Skip to main content
the daily review, wed., aug. 4

George Sipos

Asked about the sources of his poetry in an interview in December, 2007 , George Sipos replied, "Apart from Sawmill Creek Cabernet Sauvignon and a certain propensity for melancholy, the fuel is the usual stuff: weather, the changing seasons, the simultaneous erosion and recrudescence of memory, love (remembered, hypothesized or actual), loss, the quirks of the ear and of the mind."

The Glassblowers, Sipos's second collection of poetry, does indeed have a melancholic cast. Sipos writes poetry that is pretty much an equal mix of doubt and wonder; poetry about "[h]w it feels still to be alive" ( Speechless), to be "caught between faith and doubt." ( Cloud Chamber).

Sipos now lives on beautiful Salt Spring Island off the coast of BC, and his gaze tends towards the interplay of the human with the natural. He seems particularly interested in those nuanced spaces - gardens, backyards, fields - that mediate between the civilized and the wild. There are readers, myself among them, who get a bit cranky with conventional nature poetry that romanticizes the purity of the wilderness while neatly evading the corrupt complexity of the social. Sipos doesn't have much truck with romanticization, and is quite content to poke fun at our pretensions to the sublime: "That there is nothing to see/ is the last thing we want to admit,/ we who are here to scan the sky after too much wine and lamplight./ We should see Atlantis tonight, someone/ with a napkin said" ( The Astronomers).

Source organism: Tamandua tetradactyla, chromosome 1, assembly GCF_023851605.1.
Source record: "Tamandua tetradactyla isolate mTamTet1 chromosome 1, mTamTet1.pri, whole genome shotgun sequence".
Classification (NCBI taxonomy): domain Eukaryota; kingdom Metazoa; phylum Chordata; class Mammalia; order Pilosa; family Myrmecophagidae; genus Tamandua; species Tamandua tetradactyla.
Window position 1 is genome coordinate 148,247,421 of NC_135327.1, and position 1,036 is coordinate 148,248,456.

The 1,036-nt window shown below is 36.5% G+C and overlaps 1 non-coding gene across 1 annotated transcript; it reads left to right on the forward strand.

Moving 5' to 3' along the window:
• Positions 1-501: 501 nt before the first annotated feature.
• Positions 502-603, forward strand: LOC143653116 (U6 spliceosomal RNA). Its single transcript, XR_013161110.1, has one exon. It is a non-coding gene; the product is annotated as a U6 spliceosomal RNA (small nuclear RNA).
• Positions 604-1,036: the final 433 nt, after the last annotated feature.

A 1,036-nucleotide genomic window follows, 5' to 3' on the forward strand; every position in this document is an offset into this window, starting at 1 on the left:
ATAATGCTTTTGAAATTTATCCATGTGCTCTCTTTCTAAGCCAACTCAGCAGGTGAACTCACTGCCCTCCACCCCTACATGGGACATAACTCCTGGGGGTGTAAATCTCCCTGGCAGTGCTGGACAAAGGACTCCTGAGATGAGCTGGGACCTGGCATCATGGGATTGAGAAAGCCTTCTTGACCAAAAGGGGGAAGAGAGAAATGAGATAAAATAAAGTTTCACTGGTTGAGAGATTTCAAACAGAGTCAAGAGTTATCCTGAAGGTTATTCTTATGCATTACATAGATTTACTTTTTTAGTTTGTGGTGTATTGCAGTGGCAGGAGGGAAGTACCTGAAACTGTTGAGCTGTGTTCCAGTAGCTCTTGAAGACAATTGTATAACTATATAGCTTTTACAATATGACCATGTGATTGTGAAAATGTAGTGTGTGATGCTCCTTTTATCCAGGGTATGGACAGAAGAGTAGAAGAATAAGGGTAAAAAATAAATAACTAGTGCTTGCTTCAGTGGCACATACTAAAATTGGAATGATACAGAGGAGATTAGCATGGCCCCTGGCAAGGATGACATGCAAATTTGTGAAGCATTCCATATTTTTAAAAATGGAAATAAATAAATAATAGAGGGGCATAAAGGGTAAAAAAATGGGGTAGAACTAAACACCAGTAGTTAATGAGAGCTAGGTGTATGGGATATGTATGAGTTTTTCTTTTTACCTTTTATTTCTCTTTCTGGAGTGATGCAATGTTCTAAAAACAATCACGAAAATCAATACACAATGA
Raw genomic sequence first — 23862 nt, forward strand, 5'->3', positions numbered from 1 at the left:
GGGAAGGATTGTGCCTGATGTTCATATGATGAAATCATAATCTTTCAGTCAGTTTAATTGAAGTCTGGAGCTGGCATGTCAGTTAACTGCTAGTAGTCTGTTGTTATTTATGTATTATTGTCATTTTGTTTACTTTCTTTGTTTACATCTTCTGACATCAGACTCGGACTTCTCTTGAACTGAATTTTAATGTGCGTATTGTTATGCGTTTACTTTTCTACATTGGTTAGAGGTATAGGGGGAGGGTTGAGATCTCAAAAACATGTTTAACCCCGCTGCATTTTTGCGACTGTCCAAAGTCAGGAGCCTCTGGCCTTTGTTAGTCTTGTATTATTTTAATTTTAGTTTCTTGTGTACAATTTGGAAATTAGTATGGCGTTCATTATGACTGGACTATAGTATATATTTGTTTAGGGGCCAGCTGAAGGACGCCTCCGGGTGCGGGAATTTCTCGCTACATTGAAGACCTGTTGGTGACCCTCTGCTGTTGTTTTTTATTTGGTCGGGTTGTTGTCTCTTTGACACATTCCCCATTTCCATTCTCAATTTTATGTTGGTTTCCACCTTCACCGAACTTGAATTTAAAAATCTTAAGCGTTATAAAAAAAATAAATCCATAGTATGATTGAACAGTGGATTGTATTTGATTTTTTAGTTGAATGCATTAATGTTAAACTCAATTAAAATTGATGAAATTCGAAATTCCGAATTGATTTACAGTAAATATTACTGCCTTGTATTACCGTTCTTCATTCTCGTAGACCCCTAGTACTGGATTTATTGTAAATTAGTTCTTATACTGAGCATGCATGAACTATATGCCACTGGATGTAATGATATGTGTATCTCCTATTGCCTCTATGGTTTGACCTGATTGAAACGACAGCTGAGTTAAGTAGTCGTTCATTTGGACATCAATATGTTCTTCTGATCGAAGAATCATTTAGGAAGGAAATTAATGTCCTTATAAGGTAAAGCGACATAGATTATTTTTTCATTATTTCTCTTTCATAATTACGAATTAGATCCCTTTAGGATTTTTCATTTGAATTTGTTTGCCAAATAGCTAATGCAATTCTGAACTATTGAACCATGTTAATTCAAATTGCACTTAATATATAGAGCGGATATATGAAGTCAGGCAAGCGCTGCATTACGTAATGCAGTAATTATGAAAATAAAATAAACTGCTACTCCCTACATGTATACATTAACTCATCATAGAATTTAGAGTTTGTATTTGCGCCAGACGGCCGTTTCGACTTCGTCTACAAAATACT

Only rarely does Sipos miss the mark, in those infrequent moments when his intended conceptual reach exceeds his expressive grasp. His discerning attunement to "the quirks of the ear and of the mind" results in a technical brilliance, a stunning and affecting control of diction, syntax and tone that immediately engages the reader's intellect as well as emotion.

In his examination of how the perceiving self is present in the created world, Sipos tends generally to avoid, or at least delay, the presence of the first person "I", inhabiting instead a general "you" or the plural "we," which sometimes represents the lovers in the poem, sometimes a more expansive human "we".

This pronoun choice feels at times evasive, though my guess is that it reflects Sipos's concern with avoiding the solipsism to which such internally driven poems may be prone. In the interview, Sipos comments that "[t]e challenge is not to forget the bigger world, both geographically and mentally, while working on an island that constantly proclaims itself as self-contained."

Although there are points in the book at which the interiority of perspective does begin to feel insular, more often Sipos redeems these quiet meditations by looking out and beyond the self. Most readers will find themselves more than satisfied with the adroit intellect and sensual richness of these poems, which generate "a heat which draws the mind/ out beyond the window" of perception ( Montford Field).

Rhea Tregebov is the author of six collections of poetry, most recently (alive): Selected and new poems. In the fall of 2009 her first novel, The Knife Sharpener's Bell, was caught and released by Coteau Books.

Interact with The Globe